Sept. 11 events in the Myrtle Beach area, remembering 12 years later

spalisin@thesunnews.comSeptember 8, 2013 

  • If you go – Remembering Sept. 11, 2001 ‘CRY OUT AMERICA’

    What | Prayer meetings, with everyone welcome

    When | 7 a.m., noon and 7 p.m. Wednesday

    Where | Nance Plaza fountain at Kings Highway and Ninth Avenue North, near First United Methodist Church of Myrtle Beach and diagonally across from the city parking garage

    Information | 796-0397 or 213-1894


    Who | Retired Fire Department City of New York firefighters who have relocated to North and South Carolina

    What and when | Wednesday:

    Memorial Mass, 8 a.m. at Our Lady Star of the Sea Roman Catholic Church, 1100 Eighth Ave., N., North Myrtle Beach

    Escorted motorcade procession in Brunswick County at 10 a.m. from store parking lot at Old Georgetown Road and N.C. 904 to Brunswick County Community College in Supply

    Annual 9/11 Memorial Service, 11 a.m. in Victory Gardens at Brunswick Community College, including fire department traditions of laying of a wreath, ringing of the 5-5-5-5 Bells, and raising of the flag that flew over Ground Zero during rescue and recovery operations; guest speakers include Brunswick County Sheriff John V. Ingram, Susanne Adams, college president, and a representative from Brunswick County Emergency Services, with Ellen Parish on vocals, Kevin Mulholland on bagpipes, and the Brunswick County Sheriff’s Department Quartet.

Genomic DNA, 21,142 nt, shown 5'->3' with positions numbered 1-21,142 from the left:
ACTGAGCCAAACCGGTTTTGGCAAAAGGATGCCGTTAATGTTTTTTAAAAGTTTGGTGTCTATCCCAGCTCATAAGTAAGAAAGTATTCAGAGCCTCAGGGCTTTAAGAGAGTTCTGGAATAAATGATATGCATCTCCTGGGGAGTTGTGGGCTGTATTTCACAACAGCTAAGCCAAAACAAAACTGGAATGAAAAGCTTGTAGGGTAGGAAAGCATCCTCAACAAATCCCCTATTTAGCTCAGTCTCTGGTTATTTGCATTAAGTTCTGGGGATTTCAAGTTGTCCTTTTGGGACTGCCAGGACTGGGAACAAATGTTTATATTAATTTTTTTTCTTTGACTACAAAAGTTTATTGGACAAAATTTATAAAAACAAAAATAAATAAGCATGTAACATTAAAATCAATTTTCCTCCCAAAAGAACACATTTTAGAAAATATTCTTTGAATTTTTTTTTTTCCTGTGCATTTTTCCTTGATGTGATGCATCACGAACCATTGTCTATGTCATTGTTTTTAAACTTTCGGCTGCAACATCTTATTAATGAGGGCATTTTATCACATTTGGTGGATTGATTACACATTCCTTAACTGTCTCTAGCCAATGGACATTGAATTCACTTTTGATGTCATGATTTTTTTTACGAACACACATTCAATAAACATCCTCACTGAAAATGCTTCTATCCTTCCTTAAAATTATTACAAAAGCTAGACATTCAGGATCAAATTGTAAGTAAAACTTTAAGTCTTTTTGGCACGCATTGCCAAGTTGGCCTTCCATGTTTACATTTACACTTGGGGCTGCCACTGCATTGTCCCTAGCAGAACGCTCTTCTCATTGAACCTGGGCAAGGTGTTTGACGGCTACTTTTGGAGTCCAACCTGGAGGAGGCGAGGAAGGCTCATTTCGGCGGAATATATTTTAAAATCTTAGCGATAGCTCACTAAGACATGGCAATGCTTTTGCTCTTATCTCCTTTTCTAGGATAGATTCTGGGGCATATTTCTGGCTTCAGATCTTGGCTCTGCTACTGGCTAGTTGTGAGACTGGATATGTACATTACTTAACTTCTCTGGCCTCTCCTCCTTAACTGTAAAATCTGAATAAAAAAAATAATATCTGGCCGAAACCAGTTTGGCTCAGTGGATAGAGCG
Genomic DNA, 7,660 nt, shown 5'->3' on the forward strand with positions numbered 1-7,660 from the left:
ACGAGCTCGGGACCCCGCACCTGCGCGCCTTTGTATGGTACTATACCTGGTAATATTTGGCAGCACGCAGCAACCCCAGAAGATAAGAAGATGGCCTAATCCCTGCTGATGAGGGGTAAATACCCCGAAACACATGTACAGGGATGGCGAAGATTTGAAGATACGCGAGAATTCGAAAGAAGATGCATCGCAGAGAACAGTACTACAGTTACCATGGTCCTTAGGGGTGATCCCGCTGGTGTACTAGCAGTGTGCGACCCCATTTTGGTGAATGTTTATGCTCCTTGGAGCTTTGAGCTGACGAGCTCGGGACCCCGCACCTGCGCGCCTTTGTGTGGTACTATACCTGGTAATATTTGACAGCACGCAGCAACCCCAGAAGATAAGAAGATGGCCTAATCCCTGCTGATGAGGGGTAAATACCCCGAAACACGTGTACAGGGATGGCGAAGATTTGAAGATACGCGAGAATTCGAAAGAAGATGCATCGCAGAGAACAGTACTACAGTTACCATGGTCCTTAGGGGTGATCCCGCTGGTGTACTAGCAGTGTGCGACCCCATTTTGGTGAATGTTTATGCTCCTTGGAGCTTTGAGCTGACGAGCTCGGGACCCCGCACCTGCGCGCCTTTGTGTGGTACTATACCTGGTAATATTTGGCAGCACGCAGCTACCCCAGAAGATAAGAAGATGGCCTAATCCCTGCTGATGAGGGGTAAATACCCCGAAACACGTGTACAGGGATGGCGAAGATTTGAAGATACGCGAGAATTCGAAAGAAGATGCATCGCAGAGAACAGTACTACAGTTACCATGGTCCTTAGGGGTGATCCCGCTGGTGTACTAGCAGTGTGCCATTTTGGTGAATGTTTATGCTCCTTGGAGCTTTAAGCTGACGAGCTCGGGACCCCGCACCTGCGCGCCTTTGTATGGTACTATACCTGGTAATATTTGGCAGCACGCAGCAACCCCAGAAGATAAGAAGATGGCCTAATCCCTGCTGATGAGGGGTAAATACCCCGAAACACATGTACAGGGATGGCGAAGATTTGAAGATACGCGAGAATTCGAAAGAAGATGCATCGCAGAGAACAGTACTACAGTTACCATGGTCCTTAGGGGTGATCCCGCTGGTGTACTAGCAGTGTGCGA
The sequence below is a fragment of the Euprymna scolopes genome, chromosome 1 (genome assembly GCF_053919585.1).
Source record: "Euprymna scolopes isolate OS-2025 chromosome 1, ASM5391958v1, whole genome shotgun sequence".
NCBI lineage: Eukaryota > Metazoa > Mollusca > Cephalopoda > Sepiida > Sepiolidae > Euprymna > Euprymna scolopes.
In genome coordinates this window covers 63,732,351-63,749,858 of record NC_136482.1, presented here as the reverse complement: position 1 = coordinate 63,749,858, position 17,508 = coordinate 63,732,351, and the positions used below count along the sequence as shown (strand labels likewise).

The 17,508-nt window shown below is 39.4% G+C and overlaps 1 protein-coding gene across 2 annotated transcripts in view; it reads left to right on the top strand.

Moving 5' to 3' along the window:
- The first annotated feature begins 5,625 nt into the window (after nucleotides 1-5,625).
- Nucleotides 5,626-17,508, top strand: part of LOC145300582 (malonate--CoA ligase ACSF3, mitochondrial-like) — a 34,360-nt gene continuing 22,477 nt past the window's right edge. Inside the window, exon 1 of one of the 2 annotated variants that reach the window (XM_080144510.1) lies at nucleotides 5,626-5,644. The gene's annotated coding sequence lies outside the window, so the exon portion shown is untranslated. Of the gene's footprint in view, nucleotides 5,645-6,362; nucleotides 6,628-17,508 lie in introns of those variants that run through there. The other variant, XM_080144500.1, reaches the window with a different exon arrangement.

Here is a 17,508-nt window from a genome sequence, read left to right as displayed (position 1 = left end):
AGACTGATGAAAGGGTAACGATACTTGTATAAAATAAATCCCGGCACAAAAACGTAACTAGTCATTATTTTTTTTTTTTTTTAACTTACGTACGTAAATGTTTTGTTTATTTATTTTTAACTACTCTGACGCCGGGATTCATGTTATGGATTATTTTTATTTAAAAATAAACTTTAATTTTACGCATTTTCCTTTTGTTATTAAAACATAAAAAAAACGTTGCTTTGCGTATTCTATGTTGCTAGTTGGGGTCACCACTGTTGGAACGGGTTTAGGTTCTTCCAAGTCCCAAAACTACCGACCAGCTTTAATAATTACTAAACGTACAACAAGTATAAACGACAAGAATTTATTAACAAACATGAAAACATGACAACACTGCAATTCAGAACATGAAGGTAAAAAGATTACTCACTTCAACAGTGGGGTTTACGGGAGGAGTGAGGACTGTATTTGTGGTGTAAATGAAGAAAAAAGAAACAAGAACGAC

9/11 ceremony at 7 p.m. in North Myrtle Beach’s Horseshoe, 11 S. Ocean Blvd., at Main Street (more details later in this list)

    Information | 910-575-2238 or


    With | Woodmen of the World

    When | 9 a.m. Wednesday

    Where | Veterans Cafe & Grille, 3644 Northgate Blvd., Myrtle Beach, in Northgate Plaza, off S.C. 707, just west of U.S. 17 Bypass

    Information | 232-8387


    By | Rolling Thunder Chapter 3

    When | about 8:46-10:15 a.m. WednesdaySept. 11

    Where |

    Harrelson Boulevard/George Bishop Parkway over U.S. 17 Bypass in Myrtle Beach (with Myrtle Beach Lions Club -- 222-3634)

    Sea Mountain Highway over U.S. 17 in North Myrtle Beach’s Cherry Grove Beach section

    Also | POW/MIA Recognition Day, with annual candlelight vigil and “Missing Man Table” ceremony, 7:30 p.m. Sept. 20 in Myrtle Beach’s Warbird Park, on Farrow Parkway, at U.S. 17 Business.

    Information | 685-1793 or 240-723-6538


    By | Frances P. Bunnelle Foundation; Georgetown County United Way’s Americorps VISTA, which is re-launching its “Get Connected” effort; and Coastal Carolina University Osher Lifelong Learning Institute’s Free Week event for its new Litchfield Education Center in Litchfield Beach

    When | 9 a.m.-5 p.m. Wednesday